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Exponential Decay: Examples & Definition

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  • 0:00 What Is Exponential Decay?
  • 0:20 Example
  • 3:00 The Math
  • 4:15 Exponential Decay And e
  • 5:20 Lesson Summary
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Lesson Transcript
Instructor: Kimberlee Davison

Kim has a Ph.D. in Education and has taught math courses at four colleges, in addition to teaching math to K-12 students in a variety of settings.

Exponential decay occurs when a population decreases at a consistent rate over time. In this lesson, you will learn what makes exponential decay unique.

What Is Exponential Decay?

When a population or group of something is declining, and the amount that decreases is proportional to the size of the population, it's called exponential decay. In exponential decay, the total value decreases but the proportion that leaves remains constant over time.

Example

Suppose that you had a bowl full of jelly beans on the coffee table in your apartment. You notice that each day, the bowl looks a little more empty - in spite of the fact that you are on a diet and have completely sworn off jelly beans.

Being a little obsessive compulsive, you count the number of jelly beans left in the bowl each night before you go to bed. It looks like this:

Table One:

Day 1: 890 beans

Day 2: 801 beans

Day 3: 721 beans

Day 4: 649 beans

Day 5: 584 beans

So far, that doesn't look too interesting. The beans are gradually decreasing but fewer each day. Maybe whoever is stealing your jelly beans is getting sick of them, and by the time you are off your diet next month, there will be some left for you. In order to test that hypothesis, you look a little more closely at the pattern in the number of beans missing each day:

Table Two:

Day 2: 89 beans missing

Day 3: 80 beans missing

Day 4: 72 beans missing

Day 5: 65 beans missing

The pattern doesn't look all that meaningful until you compare table two with table one. Suddenly, you notice that each day, the number of beans that goes missing is about 10% of the beans that were in the jar the previous day. Eighty-nine beans go missing out of 890, 80 beans go missing out of 801, and so forth. To test your theory, you predict that 10% of the beans available tonight (day five), or 58 beans, will go missing before your next count. Sure enough, you discover that there are 526 beans in the jar on day six. It appears that your thief is just as obsessive compulsive as you are.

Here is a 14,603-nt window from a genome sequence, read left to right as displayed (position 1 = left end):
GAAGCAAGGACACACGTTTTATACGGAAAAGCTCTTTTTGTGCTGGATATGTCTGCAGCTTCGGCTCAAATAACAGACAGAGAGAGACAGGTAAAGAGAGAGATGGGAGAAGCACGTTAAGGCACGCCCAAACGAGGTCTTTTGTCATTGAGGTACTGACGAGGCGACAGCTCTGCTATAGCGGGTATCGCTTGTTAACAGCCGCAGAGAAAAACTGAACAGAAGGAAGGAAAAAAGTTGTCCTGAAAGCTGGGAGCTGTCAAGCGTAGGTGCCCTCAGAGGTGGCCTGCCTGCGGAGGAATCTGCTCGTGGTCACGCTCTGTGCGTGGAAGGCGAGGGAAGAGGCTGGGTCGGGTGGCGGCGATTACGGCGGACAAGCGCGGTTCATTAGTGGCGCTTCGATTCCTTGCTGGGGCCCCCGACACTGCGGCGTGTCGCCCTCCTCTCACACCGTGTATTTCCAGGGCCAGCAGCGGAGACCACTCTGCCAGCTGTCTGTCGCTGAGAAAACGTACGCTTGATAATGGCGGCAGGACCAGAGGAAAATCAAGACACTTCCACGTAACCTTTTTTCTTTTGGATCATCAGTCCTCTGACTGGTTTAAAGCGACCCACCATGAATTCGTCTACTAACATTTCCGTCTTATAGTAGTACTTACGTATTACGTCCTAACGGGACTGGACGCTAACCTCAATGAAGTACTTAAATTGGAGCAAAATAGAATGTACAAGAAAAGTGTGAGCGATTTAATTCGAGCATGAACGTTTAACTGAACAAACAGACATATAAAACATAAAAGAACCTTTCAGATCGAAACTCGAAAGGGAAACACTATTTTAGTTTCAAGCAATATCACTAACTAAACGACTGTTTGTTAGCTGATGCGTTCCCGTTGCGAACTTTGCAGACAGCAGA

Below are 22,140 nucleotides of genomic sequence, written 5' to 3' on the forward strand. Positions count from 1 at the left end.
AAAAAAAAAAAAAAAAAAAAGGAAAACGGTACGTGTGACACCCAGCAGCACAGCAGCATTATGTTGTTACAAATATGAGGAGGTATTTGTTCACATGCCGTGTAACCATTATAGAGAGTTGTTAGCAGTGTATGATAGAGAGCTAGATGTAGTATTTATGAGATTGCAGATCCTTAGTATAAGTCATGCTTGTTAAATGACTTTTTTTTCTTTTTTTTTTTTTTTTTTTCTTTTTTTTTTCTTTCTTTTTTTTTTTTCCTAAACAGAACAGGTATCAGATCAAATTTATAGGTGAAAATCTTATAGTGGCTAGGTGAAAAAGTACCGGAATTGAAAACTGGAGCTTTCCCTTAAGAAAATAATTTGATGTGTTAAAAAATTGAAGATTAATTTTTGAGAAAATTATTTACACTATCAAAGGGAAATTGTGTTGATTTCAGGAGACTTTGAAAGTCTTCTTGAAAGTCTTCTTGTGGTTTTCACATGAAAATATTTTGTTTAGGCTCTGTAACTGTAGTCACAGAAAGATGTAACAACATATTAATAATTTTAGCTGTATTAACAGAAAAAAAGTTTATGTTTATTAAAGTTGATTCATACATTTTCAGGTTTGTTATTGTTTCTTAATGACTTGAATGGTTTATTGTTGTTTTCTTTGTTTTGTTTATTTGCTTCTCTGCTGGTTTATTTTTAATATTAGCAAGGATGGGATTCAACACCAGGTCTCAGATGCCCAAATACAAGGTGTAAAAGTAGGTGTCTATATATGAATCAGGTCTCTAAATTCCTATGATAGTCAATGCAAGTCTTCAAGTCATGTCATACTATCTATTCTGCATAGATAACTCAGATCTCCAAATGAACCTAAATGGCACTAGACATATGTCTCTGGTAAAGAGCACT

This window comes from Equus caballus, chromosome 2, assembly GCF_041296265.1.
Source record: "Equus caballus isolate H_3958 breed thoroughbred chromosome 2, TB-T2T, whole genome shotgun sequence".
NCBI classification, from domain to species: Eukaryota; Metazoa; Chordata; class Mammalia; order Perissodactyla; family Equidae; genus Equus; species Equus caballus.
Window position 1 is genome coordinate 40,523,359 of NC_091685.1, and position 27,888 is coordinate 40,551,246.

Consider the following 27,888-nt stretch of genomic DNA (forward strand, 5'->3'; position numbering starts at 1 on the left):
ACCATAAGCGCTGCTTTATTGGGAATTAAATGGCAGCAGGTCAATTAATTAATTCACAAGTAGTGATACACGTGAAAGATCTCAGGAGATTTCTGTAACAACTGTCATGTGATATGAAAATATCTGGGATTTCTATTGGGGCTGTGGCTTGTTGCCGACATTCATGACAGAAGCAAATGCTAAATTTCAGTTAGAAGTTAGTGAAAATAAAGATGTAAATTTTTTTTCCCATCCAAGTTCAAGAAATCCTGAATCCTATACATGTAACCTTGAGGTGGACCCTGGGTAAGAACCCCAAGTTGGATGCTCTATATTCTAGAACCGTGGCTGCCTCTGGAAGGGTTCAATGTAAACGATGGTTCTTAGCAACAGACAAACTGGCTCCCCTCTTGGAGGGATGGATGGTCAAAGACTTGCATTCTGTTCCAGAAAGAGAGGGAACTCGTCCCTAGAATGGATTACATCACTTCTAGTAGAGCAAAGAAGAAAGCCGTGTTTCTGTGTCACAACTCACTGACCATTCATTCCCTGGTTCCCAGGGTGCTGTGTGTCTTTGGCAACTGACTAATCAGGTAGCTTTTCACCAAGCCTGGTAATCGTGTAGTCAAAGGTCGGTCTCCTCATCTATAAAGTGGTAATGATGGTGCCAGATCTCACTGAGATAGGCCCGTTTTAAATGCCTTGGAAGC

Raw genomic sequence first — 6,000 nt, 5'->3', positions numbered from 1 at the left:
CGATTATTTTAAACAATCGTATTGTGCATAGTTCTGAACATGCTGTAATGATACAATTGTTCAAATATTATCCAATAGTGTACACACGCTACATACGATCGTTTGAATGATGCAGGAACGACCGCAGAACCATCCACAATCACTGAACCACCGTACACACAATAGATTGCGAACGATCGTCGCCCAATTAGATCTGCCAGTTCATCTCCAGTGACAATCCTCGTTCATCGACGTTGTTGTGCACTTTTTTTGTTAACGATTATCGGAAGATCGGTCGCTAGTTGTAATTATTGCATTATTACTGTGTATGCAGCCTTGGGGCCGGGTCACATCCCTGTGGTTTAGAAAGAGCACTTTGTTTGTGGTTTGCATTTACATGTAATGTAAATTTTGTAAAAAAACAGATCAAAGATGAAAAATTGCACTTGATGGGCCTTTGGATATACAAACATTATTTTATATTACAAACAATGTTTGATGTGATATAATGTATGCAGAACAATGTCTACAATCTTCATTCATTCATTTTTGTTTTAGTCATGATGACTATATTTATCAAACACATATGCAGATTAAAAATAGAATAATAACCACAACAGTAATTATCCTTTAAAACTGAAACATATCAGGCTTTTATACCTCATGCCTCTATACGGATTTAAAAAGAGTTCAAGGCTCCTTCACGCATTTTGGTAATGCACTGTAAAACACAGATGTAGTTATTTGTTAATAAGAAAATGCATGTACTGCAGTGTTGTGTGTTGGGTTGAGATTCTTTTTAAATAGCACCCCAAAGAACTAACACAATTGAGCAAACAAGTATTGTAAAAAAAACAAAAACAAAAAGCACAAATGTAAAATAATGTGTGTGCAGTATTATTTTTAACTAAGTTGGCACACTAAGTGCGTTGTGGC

What is happening here is 'exponential decay' because the rate of decrease stays consistent from day-to-day. No matter how big your 'population' of jelly beans is on any given day, about 10% will vanish by the next day.

If you graph the jelly bean count over time, the curve seems to decrease quickly and then level off.

From the graph, you can see that you'll run out of jelly beans after about two months. Technically, with exponential decay, the population doesn't ever quite reach zero - it just gets really, really close to zero over time (there is an asymptote at y = 0). Of course, if you limit your thief to eating whole numbers of jelly beans, then it isn't quite that simple. At some point, your thief is going to eat the last remaining jelly bean, rather than just 90% of a jelly bean.

The Math

You may want to create an equation, or function, that gives you the number of jelly beans you'll have after so many days.

Each day, you have left 90%, or 0.90, of the beans from the prior day. So, after one day (on day 2), you have 890 * 0.90 beans. The next day you have 90% of that, or (890 * 0.90) * 0.90.

The pattern continues. After five days, you have 890 * 0.90 * 0.90 * 0.90 * 0.90 * 0.90 beans, which could be written more concisely as: 890 * 0.90^5 (The ^ symbol means to raise 0.90 to the fifth power.)

After t days, you would have 890 * 0.90^t beans.

In general, exponential decay always looks like:

(Amount after t amount of time) = (Starting quantity) * (percentage) ^t or

A = N * b^t, where b is the base, and must be less than 1, and N is the amount you start with.

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